Commission backs transparency with new food regulation
What is the so-called Transparency Regulation and what is its purpose?
The Transparency Regulation, which mainly amends the General Food Law Regulation, addresses concerns raised by EU citizens on the transparency of the EU risk assessment. It is a direct response to the European Citizens' Initiative to ban glyphosate and protect people and the environment from toxic pesticides and is built upon the findings of the fitness check of the General Food Law Regulation, a comprehensive policy evaluation. It was swiftly adopted by the European Parliament and the Council in 2019, based on the Commission's proposal tabled in April 2018.
The objective of this new Regulation is straightforward: to make the EU risk assessment system in the food chain more transparent. It also aims to ensure the long-term sustainability of the European Food Safety Authority (EFSA).
Strengthening the transparency and the sustainability of the EU risk assessment in the food chain will contribute to EFSA acquiring greater legitimacy in pursuing its mission and ensuring democratic scrutiny of industry studies. Last but not least, it paves the way for integrating the political behaviour of citizens and civil society, throughout the risk analysis process by bolstering risk communication.
The Regulation just came into application, on 27 March 2021, following an extensive implementation work carried out jointly with EFSA.
What practical steps did you take to implement the Regulation?
Since 2019, DG SANTE has worked closely with EFSA to make sure that the new Transparency Regulation is implemented correctly and in a timely fashion.
From our side, the Commission amended a set of implementing acts to ensure alignment with the Transparency Regulation. In parallel, EFSA, as required by the new rules, has adopted four sets of Practical Arrangements to address the implementation of certain new provisions, such as on transparency and confidentiality and the pre-submission phase. These arrangements are a significant achievement as they are legally binding means to implement the modalities of the new legal framework provided by the Transparency Regulation.
Elsewhere, both the Commission and EFSA have updated guidance documents and have modernised IT infrastructure to support the application of the new rules. Our priority has been to make sure that all stakeholders, and in particular the companies which will have to abide by the new rules, are ready to comply with them.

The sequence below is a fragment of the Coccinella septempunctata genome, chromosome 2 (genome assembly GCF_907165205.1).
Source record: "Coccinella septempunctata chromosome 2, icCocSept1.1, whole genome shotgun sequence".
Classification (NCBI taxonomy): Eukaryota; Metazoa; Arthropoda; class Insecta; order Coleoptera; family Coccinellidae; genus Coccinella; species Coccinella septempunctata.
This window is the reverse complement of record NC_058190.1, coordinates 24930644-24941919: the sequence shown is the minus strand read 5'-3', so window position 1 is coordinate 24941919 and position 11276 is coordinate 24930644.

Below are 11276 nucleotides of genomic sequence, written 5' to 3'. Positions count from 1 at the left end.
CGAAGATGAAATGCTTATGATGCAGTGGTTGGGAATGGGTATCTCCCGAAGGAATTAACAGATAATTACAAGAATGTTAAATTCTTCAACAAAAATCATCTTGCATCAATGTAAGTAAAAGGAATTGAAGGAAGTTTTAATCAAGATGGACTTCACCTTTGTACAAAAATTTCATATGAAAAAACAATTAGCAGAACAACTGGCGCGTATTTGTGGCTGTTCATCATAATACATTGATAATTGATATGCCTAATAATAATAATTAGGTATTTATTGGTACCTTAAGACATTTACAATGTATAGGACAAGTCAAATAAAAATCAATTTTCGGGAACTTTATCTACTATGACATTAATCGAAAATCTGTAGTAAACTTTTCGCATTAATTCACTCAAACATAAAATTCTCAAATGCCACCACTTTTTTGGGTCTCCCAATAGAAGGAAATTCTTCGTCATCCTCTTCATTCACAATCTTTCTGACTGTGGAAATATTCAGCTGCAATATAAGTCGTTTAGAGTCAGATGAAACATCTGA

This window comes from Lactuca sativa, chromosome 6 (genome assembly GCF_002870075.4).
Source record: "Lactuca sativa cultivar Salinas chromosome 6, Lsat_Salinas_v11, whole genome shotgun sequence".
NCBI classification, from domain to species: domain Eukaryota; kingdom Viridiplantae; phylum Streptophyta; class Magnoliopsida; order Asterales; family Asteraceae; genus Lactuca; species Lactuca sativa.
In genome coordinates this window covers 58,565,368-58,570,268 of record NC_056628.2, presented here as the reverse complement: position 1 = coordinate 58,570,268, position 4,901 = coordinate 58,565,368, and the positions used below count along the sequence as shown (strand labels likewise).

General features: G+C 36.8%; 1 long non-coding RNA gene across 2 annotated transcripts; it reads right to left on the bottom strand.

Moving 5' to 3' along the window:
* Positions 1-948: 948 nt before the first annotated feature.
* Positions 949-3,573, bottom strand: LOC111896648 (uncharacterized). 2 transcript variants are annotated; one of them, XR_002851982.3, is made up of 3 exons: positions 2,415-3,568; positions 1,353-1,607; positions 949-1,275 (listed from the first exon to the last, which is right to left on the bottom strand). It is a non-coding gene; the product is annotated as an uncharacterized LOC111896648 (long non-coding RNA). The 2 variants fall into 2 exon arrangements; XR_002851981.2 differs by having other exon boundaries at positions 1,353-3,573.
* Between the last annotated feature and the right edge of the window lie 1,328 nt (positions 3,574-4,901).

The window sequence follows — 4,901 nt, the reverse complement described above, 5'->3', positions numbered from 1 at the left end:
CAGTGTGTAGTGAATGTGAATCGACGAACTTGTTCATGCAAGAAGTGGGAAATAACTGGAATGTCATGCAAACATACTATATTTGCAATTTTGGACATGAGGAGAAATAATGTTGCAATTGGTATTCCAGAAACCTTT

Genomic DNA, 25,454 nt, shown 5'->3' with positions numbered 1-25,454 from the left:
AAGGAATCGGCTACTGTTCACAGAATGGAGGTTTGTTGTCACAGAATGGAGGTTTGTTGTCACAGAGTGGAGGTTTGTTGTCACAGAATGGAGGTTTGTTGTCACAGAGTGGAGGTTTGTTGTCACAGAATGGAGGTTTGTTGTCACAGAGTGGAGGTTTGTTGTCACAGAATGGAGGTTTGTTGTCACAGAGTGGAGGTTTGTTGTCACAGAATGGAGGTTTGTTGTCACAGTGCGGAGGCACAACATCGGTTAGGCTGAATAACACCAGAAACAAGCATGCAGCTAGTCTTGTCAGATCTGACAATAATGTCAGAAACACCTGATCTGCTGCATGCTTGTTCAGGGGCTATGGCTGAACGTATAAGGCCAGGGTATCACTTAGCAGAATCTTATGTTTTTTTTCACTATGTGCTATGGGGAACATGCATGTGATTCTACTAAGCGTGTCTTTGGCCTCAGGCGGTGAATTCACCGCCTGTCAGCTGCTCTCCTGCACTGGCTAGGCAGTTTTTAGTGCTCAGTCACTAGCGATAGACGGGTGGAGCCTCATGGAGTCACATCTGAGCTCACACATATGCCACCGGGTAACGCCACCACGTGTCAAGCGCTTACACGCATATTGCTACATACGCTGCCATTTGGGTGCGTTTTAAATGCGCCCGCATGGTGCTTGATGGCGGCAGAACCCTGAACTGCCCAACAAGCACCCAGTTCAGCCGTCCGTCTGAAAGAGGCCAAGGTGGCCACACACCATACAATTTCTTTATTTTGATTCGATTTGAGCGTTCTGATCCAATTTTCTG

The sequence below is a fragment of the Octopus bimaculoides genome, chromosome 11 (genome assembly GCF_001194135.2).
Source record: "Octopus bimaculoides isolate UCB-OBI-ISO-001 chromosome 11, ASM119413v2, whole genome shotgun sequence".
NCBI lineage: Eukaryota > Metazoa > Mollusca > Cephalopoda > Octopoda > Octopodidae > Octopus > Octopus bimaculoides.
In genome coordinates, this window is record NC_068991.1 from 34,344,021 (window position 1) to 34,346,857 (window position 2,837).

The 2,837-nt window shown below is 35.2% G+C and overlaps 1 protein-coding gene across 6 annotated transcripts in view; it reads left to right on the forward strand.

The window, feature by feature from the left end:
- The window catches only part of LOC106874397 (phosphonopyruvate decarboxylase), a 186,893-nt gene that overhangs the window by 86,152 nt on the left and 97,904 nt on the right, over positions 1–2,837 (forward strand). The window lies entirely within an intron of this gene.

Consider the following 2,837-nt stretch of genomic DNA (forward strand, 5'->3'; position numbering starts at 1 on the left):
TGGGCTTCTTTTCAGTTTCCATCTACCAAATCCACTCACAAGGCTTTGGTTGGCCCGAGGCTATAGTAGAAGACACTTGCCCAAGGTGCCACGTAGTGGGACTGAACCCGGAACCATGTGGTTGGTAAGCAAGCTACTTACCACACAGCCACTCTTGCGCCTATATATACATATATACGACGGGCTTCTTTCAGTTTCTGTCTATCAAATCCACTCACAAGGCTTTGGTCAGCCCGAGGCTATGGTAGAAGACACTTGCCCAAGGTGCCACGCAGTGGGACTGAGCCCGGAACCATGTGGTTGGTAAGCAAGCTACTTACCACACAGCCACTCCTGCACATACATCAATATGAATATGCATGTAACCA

What impact will the regulation have on key areas such as GMOs, pesticides and additives?
Food-chain related matters are complex and close to the heart of EU citizens. Food-related issues mobilise citizens and NGOs, and a perceived lack of transparency can question their trust in science.
The Regulation through targeted amendments of the General Food Law Regulation and eight other legislative acts, not only creates opportunities to restore trust in science for policy making but also foresees an active role of civil society in the risk analysis process.
This is what is particularly important in the sensitive areas of pesticides and GMOs for instance. Opening up all scientific evidence to public scrutiny early on in the risk assessment process will allow active engagement of EU citizens and civil society organisations, fostering inclusiveness of the EU risk assessment process.
Reflecting the Regulation’s broad-ranging impact all along the food chain, it will also bring about similar beneficial changes in areas like feed additives, food contact materials, food additives, food enzymes and flavourings, and novel foods.
Our objective is clear: more transparency for the assessment of scientific studies in the food area should boost citizens’ and NGOs’ trust in the safety of the food chain.
Will this Regulation boost confidence in the use of new food technologies as promoted by the Farm to Fork Strategy?
One of the core tenets of the Farm to Fork strategy is enabling the transition from our current food systems model to a sustainable one through research, innovation and technology.
The Transparency Regulation will increase transparency and participation from civil society in the way we explore new avenues in food production. In this regard, the strategy lays out plans to increase the availability and source of alternative proteins such as plant, microbial, marine and insect-based proteins and meat substitutes.
Through increased transparency and strengthened trust in our food safety system, we will increase the acceptability of new knowledge and innovative technologies, which would allow us to reduce the use of pesticides, fertilisers and antimicrobials.
The assessment of the safety of food products resulting from new food technologies will be subject to the rules set out in the Transparency Regulation. Therefore, citizens in the EU, as well as our global partners to whom we export European products, can rest assured that the food that they purchase from the supermarket shelves is, and will remain, of the safest and highest quality.
What are the next steps?
In the coming years, we will be focusing on developing a general plan on risk communication to ensure a coherent risk communication strategy throughout the risk analysis process, combined with open dialogue amongst all interested parties. Risk communication is an integral part of the risk analysis paradigm. It is the interactive exchange of information and opinions throughout the risk analysis process as regards hazards, risks, risk-related factors but also risk perceptions amongst risk assessors, risk managers, consumers, feed and food businesses, academics and other interested parties.
For further information about the Transparency Regulation, please visit: Implementation of the Transparency Regulation